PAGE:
We were asked to not ask why the OP felt he should go directly to a bike like this, but without knowing more about the OP, and his intended use and riding style, I am not sure the Diamondback wouldn't be a better value for him. Most beginners wouldn't be able to take the Giant to it's limits for some time, and probably not the DB either. But it would likely be a shorter time to find the limits of the single pivot suspension that the Maestro. However, we don't even know if the OP rides aggressively enough, or in terrain that would seriously challenge either bike. Could very well be that the DB is all the bike he'll ever need, and he could put that $800 to better use elsewhere.

    The Diamondback is priced the way it is to entice budget minded buyers with the idea that they can afford a full suspension 29er bike, but the shortcuts required to reach that price aren't ones I recommend doing, I think they're borderline dangerous if the user doesn't realize that the components aren't mountain biking parts by design, but simply labeled as 'utility' bicycle parts. For somebody who is very easy on their bike, and knows how to really keep up with maintenance, and most importantly knows they won't explore the capabilities on intermediate and advanced trail riding then the Recoil might be a good value, but for the OP who didn't specify any of that reasoning (and all of it would need to apply) I really wouldn't recommend going with something which is that inherently compromised. If anything, the fact that Diamondback isn't offering a higher spec iteration of the Recoil frame worries me about their confidence level in the design, or confidence that it's possible to build that bike with better components and still deliver competitive value.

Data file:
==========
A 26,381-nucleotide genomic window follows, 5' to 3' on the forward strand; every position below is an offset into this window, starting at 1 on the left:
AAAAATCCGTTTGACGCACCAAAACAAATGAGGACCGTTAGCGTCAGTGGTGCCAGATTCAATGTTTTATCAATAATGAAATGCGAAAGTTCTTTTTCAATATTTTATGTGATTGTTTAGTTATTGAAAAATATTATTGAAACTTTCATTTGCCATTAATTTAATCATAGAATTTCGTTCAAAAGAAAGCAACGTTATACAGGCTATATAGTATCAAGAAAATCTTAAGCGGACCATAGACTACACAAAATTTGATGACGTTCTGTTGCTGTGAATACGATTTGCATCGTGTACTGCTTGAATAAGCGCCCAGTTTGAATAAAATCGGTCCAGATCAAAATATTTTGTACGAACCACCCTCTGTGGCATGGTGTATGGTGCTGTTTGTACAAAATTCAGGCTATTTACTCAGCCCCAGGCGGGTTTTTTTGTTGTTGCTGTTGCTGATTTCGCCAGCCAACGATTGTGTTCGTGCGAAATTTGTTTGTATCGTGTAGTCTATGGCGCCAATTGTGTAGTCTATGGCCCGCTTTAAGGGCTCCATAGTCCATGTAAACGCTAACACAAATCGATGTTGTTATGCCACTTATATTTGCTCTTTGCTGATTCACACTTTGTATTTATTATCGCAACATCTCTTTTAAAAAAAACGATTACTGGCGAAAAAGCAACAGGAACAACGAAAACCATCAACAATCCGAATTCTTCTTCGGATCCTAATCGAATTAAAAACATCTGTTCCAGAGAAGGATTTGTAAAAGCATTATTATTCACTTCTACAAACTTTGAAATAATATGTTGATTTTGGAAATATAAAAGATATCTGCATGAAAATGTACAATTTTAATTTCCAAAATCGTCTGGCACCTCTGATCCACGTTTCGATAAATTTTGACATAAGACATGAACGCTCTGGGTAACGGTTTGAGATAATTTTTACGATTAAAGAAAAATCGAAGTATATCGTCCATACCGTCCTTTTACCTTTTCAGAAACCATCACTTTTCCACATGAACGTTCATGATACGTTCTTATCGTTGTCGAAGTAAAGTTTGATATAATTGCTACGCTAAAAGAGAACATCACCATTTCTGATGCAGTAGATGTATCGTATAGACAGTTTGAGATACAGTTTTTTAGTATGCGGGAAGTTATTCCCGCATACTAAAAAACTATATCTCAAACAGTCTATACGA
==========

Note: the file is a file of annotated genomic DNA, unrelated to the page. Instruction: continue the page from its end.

I'm with you on the argument of not taking the bike to the limit, but I can't get past the idea of having a full suspension bike on sub-Alivio components. The use cases for those parts are mutually exclusive, period. Either the full suspension is superfluous, or the component specification is really sub-par. There really isn't a way around that.

    If you can afford the Anthem, I'm really sure you'll be happier with it. If your budget tops out at $1200, that puts you in some extremely nice hardtail 29ers. Without knowing more, I can't see recommending the DB Recoil bike as being the right answer, because it's only a good answer for a few limited needs, and is outclassed outside those.

  8. #8
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    Quote Originally Posted by tehllama View Post
    The Diamondback is priced the way it is to entice budget minded buyers with the idea that they can afford a full suspension 29er bike, but the shortcuts required to reach that price aren't ones I recommend doing, I think they're borderline dangerous if the user doesn't realize that the components aren't mountain biking parts by design, but simply labeled as 'utility' bicycle parts. For somebody who is very easy on their bike, and knows how to really keep up with maintenance, and most importantly knows they won't explore the capabilities on intermediate and advanced trail riding then the Recoil might be a good value, but for the OP who didn't specify any of that reasoning (and all of it would need to apply) I really wouldn't recommend going with something which is that inherently compromised. If anything, the fact that Diamondback isn't offering a higher spec iteration of the Recoil frame worries me about their confidence level in the design, or confidence that it's possible to build that bike with better components and still deliver competitive value.